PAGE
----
Monday, April 25, 2011

Growing Pains

There’s a world of hurt and confusion in this story, as well as the de rigeur Tennessee connection:
Federal authorities last week arrested and charged a Tennessee pastor with aiding in the “international parental kidnapping” of a girl who has been missing since late 2009 and is at the center of a lengthy custody battle between her two mothers — a onetime lesbian couple who were in a civil union.

The two had a bitter falling-out after one became an evangelical Christian and denounced the other’s continued “homosexual lifestyle.”


Lisa Miller, the girl’s biological mother and a newly fervent Baptist, was championed by conservatives for her efforts to shield her daughter from homosexuality. A Vermont court had granted her primary custody of the daughter, Isabella Ruth Miller-Jenkins, after Ms. Miller split with her partner, Janet Jenkins, in 2003. But the court also declared Ms. Jenkins to be a legal parent with liberal visiting rights, and Ms. Miller, who had moved with the girl to Virginia, defied repeated orders to permit the visits.

The case took a turn in late 2009, as the Vermont family court, citing Ms. Miller’s noncompliance, shifted primary custody to Ms. Jenkins. Ms. Miller and Isabella, who is now 9, disappeared. A warrant was issued for Ms. Miller’s arrest, and they have not been heard from since.

I’ve always said that the reason we need to have legal gay marriage is so we can have legal gay divorce. Even under the best of circumstances, divorce is an ugly business but if you’re gay, breaking up really is hard to do. Gay divorce is truly a legal nightmare for lots of reasons related to the federal Defense of Marriage Act, differing state laws, and all sorts of complications.

The Miller-Jenkins case is a perfect example of this. As I read the story in Sunday’s paper, I thought about how this whole situation reflected the cultural shifts of the past few decades -- changes we’re still coming to terms with in society at large. The issues at play are those same cultural issues which surface every election and are a major factor in our politics.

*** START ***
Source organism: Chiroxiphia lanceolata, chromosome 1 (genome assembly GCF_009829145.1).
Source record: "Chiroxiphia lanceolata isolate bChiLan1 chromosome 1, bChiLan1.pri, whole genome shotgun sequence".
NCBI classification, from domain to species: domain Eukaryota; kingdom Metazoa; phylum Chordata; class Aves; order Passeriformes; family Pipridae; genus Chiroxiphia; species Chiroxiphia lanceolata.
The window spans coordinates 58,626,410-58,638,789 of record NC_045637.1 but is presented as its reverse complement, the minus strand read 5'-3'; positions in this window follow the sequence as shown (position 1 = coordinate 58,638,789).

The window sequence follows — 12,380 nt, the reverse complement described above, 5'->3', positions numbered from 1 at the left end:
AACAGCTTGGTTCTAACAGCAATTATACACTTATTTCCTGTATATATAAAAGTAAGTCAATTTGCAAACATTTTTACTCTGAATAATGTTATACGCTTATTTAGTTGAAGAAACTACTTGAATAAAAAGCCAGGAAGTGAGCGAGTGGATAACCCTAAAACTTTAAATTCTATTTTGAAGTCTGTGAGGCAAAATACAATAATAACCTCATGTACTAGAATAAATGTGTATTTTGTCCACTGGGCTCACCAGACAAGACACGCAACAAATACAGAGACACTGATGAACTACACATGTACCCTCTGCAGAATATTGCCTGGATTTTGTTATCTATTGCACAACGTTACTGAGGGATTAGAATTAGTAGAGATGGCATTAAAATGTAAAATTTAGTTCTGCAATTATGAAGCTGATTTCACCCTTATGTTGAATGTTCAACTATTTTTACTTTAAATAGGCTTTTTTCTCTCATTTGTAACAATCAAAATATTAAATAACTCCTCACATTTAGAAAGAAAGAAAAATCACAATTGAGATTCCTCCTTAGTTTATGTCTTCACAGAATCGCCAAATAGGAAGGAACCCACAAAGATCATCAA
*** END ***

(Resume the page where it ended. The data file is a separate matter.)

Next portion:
Once upon a time in America a situation like this would never exist: there would be no doubt as to whether a court would award custody or visitation rights to an avowed lesbian, there would be no question as to who was right or wrong in this scenario. For that matter, it would be pretty much a given that a same-sex couple would be infertile. But the past 30-40 years have seen major cultural changes, not to mention medical advances. Not all of these changes have been embraced by the totality of our religious and legal institutions. We're still sifting through it all, and I'd say it will take about a generation for all of this stuff to finally settle out.

And I have no doubt which way it will go. The culture wars are over and the right has lost; they just don't know it yet. Throughout its history America has always expanded its table to invite ever more groups of people to democracy's banquet; we've never taken seats away. That doesn't mean it's been an easy or effortless thing, far from it. And I think a lot of the knee-jerk legislation we see in places like Arizona and Tennessee attacking GLBT citizens and immigrants and the poor are all just a response to this societal shift we're going through right now.

We live in a post-Christian, post-racial, post-Roe-v-Wade, post-internet, post-biomedical engineering, post climate change, post-you-name-it age, and that's a lot of change for one society to handle. It's inevitable that we've splintered as we have, it's a predictable response by a large group of people to a lot of change. But I have great expectations for the next 20 years.

We're just going through some growing pains, that's all.